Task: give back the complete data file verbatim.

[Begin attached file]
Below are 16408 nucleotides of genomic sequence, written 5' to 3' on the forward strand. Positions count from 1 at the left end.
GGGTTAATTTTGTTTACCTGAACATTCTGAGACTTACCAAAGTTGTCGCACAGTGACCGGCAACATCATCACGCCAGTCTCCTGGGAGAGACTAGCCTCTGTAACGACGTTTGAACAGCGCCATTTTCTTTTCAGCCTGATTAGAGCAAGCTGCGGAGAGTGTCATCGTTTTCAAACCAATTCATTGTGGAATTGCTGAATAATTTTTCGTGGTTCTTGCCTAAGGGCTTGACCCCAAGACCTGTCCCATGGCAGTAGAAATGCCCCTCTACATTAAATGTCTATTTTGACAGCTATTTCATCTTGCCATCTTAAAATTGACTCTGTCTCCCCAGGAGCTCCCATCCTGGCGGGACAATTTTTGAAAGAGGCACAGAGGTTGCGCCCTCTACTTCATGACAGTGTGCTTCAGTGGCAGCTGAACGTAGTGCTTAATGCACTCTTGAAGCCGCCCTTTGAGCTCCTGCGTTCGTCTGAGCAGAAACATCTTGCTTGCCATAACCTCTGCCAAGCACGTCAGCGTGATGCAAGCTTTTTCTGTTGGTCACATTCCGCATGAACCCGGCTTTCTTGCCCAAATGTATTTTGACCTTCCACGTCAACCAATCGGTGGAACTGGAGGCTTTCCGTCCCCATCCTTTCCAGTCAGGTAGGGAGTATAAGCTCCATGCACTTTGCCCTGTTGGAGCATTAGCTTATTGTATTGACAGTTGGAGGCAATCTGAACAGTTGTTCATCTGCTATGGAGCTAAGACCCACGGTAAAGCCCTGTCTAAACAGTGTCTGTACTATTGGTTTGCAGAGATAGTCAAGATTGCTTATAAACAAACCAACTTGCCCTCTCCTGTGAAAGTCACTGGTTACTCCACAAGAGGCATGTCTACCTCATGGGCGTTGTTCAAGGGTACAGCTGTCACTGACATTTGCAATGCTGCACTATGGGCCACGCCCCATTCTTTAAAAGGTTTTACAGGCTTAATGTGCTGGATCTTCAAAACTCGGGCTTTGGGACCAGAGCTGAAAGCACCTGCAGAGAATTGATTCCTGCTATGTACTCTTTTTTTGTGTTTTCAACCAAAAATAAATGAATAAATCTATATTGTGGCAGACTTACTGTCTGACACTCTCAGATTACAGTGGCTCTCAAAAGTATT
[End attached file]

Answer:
Below are 16408 nucleotides of genomic sequence, written 5' to 3' on the forward strand. Positions count from 1 at the left end.
GGGTTAATTTTGTTTACCTGAACATTCTGAGACTTACCAAAGTTGTCGCACAGTGACCGGCAACATCATCACGCCAGTCTCCTGGGAGAGACTAGCCTCTGTAACGACGTTTGAACAGCGCCATTTTCTTTTCAGCCTGATTAGAGCAAGCTGCGGAGAGTGTCATCGTTTTCAAACCAATTCATTGTGGAATTGCTGAATAATTTTTCGTGGTTCTTGCCTAAGGGCTTGACCCCAAGACCTGTCCCATGGCAGTAGAAATGCCCCTCTACATTAAATGTCTATTTTGACAGCTATTTCATCTTGCCATCTTAAAATTGACTCTGTCTCCCCAGGAGCTCCCATCCTGGCGGGACAATTTTTGAAAGAGGCACAGAGGTTGCGCCCTCTACTTCATGACAGTGTGCTTCAGTGGCAGCTGAACGTAGTGCTTAATGCACTCTTGAAGCCGCCCTTTGAGCTCCTGCGTTCGTCTGAGCAGAAACATCTTGCTTGCCATAACCTCTGCCAAGCACGTCAGCGTGATGCAAGCTTTTTCTGTTGGTCACATTCCGCATGAACCCGGCTTTCTTGCCCAAATGTATTTTGACCTTCCACGTCAACCAATCGGTGGAACTGGAGGCTTTCCGTCCCCATCCTTTCCAGTCAGGTAGGGAGTATAAGCTCCATGCACTTTGCCCTGTTGGAGCATTAGCTTATTGTATTGACAGTTGGAGGCAATCTGAACAGTTGTTCATCTGCTATGGAGCTAAGACCCACGGTAAAGCCCTGTCTAAACAGTGTCTGTACTATTGGTTTGCAGAGATAGTCAAGATTGCTTATAAACAAACCAACTTGCCCTCTCCTGTGAAAGTCACTGGTTACTCCACAAGAGGCATGTCTACCTCATGGGCGTTGTTCAAGGGTACAGCTGTCACTGACATTTGCAATGCTGCACTATGGGCCACGCCCCATTCTTTAAAAGGTTTTACAGGCTTAATGTGCTGGATCTTCAAAACTCGGGCTTTGGGACCAGAGCTGAAAGCACCTGCAGAGAATTGATTCCTGCTATGTACTCTTTTTTTGTGTTTTCAACCAAAAATAAATGAATAAATCTATATTGTGGCAGACTTACTGTCTGACACTCTCAGATTACAGTGGCTCTCAAAAGTATT